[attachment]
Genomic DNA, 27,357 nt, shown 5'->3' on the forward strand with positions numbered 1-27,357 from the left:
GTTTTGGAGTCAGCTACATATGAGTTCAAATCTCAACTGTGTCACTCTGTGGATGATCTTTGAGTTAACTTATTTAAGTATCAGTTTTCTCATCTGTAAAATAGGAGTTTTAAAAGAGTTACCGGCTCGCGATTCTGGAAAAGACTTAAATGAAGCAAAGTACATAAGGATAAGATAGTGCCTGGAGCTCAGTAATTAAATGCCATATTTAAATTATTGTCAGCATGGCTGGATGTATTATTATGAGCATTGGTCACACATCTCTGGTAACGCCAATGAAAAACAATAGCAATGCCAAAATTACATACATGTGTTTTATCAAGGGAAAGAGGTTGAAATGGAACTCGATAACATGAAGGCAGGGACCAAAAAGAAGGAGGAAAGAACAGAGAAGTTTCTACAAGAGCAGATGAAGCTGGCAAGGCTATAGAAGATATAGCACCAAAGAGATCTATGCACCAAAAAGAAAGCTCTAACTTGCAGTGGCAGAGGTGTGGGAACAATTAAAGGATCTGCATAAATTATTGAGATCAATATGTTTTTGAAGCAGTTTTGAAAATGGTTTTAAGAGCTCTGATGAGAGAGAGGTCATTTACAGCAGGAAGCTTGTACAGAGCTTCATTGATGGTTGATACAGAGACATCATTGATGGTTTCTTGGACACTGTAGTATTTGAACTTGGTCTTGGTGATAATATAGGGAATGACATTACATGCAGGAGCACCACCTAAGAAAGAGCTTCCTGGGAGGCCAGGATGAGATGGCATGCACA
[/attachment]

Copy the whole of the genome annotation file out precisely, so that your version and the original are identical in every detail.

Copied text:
Genomic DNA, 27,357 nt, shown 5'->3' on the forward strand with positions numbered 1-27,357 from the left:
GTTTTGGAGTCAGCTACATATGAGTTCAAATCTCAACTGTGTCACTCTGTGGATGATCTTTGAGTTAACTTATTTAAGTATCAGTTTTCTCATCTGTAAAATAGGAGTTTTAAAAGAGTTACCGGCTCGCGATTCTGGAAAAGACTTAAATGAAGCAAAGTACATAAGGATAAGATAGTGCCTGGAGCTCAGTAATTAAATGCCATATTTAAATTATTGTCAGCATGGCTGGATGTATTATTATGAGCATTGGTCACACATCTCTGGTAACGCCAATGAAAAACAATAGCAATGCCAAAATTACATACATGTGTTTTATCAAGGGAAAGAGGTTGAAATGGAACTCGATAACATGAAGGCAGGGACCAAAAAGAAGGAGGAAAGAACAGAGAAGTTTCTACAAGAGCAGATGAAGCTGGCAAGGCTATAGAAGATATAGCACCAAAGAGATCTATGCACCAAAAAGAAAGCTCTAACTTGCAGTGGCAGAGGTGTGGGAACAATTAAAGGATCTGCATAAATTATTGAGATCAATATGTTTTTGAAGCAGTTTTGAAAATGGTTTTAAGAGCTCTGATGAGAGAGAGGTCATTTACAGCAGGAAGCTTGTACAGAGCTTCATTGATGGTTGATACAGAGACATCATTGATGGTTTCTTGGACACTGTAGTATTTGAACTTGGTCTTGGTGATAATATAGGGAATGACATTACATGCAGGAGCACCACCTAAGAAAGAGCTTCCTGGGAGGCCAGGATGAGATGGCATGCACA